The New Elections Clause
91 Notre Dame L. Rev. Online 79 (2016)
28 Pages Posted: 27 Jul 2015 Last revised: 24 Sep 2016
Date Written: July 26, 2015
The Supreme Court's recent ruling in Arizona State Legislature v. Arizona Independent Redistricting Commission ("AIRC") lays to rest several pressing disputes concerning the Elections Clause of the U.S. Constitution, but other important controversies remain. This short essay offers a critical examination of the "new" Elections Clause, as it remains in the wake of this momentous ruling. The essay contends that the Court's ruling is best viewed as either a legal process or representation-reinforcing interpretation of the Clause. From either perspective, the Court's methodology can have important consequences for how it interprets the Constitution's other election-related provisions. This essay then explores several issues, apart from the validity of independent redistricting commissions, that AIRC resolves, including the permissibility of delegations under the Elections Clause, the Court's repudiation of the independent state legislature doctrine, and the likely permissibility of changing the process through which a state awards its electoral votes through a public initiative. The essay concludes by identifying major remaining controversies under the Clause, most notably whether it imposes a constitutionally mandated "plain meaning" canon of construction for state election laws.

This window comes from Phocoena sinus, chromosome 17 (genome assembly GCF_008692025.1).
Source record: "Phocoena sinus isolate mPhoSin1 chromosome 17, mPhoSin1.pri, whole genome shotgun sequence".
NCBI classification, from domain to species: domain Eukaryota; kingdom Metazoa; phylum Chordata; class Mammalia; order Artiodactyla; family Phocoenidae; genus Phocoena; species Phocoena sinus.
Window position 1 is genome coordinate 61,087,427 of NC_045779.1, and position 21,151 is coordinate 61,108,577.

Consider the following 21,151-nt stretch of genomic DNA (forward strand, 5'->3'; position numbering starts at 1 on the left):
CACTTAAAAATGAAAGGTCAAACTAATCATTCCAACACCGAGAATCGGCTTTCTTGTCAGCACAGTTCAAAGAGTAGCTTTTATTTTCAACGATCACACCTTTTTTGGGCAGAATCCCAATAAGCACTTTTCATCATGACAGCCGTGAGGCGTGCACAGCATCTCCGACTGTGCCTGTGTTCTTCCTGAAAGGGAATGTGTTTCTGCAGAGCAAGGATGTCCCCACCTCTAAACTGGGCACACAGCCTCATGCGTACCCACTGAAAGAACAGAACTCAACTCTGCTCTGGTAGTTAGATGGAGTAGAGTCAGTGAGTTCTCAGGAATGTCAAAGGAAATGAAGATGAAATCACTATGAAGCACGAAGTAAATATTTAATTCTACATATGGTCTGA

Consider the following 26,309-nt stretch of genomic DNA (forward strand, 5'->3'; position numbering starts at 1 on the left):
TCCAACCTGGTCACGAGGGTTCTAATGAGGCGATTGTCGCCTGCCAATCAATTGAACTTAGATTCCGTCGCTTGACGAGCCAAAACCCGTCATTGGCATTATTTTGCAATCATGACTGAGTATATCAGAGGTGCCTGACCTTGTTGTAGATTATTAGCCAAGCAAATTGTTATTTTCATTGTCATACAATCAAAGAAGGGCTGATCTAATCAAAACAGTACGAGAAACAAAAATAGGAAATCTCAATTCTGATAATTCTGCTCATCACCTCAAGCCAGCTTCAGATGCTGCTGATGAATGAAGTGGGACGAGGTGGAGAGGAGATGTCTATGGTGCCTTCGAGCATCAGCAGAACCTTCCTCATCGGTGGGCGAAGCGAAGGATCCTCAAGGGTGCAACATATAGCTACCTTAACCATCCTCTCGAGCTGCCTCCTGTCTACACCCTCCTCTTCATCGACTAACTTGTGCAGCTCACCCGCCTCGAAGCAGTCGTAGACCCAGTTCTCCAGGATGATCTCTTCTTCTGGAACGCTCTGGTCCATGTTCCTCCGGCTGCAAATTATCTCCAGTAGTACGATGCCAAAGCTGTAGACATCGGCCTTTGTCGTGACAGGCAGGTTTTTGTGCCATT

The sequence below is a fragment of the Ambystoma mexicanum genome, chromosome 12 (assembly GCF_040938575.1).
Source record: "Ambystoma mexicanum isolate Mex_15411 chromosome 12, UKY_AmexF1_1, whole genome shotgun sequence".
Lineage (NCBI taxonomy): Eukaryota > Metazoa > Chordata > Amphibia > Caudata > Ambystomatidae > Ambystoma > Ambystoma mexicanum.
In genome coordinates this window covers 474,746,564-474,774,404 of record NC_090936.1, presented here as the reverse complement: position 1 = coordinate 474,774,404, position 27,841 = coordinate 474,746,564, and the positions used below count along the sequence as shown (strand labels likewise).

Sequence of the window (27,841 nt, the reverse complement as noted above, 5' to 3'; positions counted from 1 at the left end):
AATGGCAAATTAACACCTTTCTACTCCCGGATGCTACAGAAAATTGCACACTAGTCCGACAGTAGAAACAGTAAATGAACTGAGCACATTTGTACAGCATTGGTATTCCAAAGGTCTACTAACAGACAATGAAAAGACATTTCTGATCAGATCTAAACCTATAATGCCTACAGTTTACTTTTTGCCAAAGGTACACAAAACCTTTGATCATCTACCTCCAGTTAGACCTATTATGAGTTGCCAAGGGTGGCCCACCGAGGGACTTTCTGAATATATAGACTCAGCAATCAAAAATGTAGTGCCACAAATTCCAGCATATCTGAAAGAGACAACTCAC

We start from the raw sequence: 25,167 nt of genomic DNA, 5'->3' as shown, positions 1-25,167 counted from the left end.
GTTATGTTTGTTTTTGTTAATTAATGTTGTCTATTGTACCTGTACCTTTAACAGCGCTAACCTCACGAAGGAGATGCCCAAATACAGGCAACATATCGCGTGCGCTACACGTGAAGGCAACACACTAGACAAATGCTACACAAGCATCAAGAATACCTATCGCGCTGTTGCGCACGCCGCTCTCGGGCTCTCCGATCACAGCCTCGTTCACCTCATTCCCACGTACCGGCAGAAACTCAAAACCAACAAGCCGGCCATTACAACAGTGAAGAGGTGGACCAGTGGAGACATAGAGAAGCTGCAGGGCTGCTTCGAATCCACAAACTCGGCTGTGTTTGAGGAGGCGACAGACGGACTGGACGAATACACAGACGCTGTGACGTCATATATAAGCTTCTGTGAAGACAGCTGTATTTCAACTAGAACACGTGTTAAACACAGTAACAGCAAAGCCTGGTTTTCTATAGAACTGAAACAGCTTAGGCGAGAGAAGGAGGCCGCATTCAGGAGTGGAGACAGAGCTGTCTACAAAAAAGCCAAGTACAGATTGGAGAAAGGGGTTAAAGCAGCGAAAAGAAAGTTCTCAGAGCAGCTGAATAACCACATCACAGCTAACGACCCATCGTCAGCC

Keywords: Elections Clause, Presidential Electors Clause, electors, elections, voting, Constitution, legal process, representation reinforcement, constitutional interpretation, delegations, independent state legislature doctrine, statutory interpretation, plain meaning
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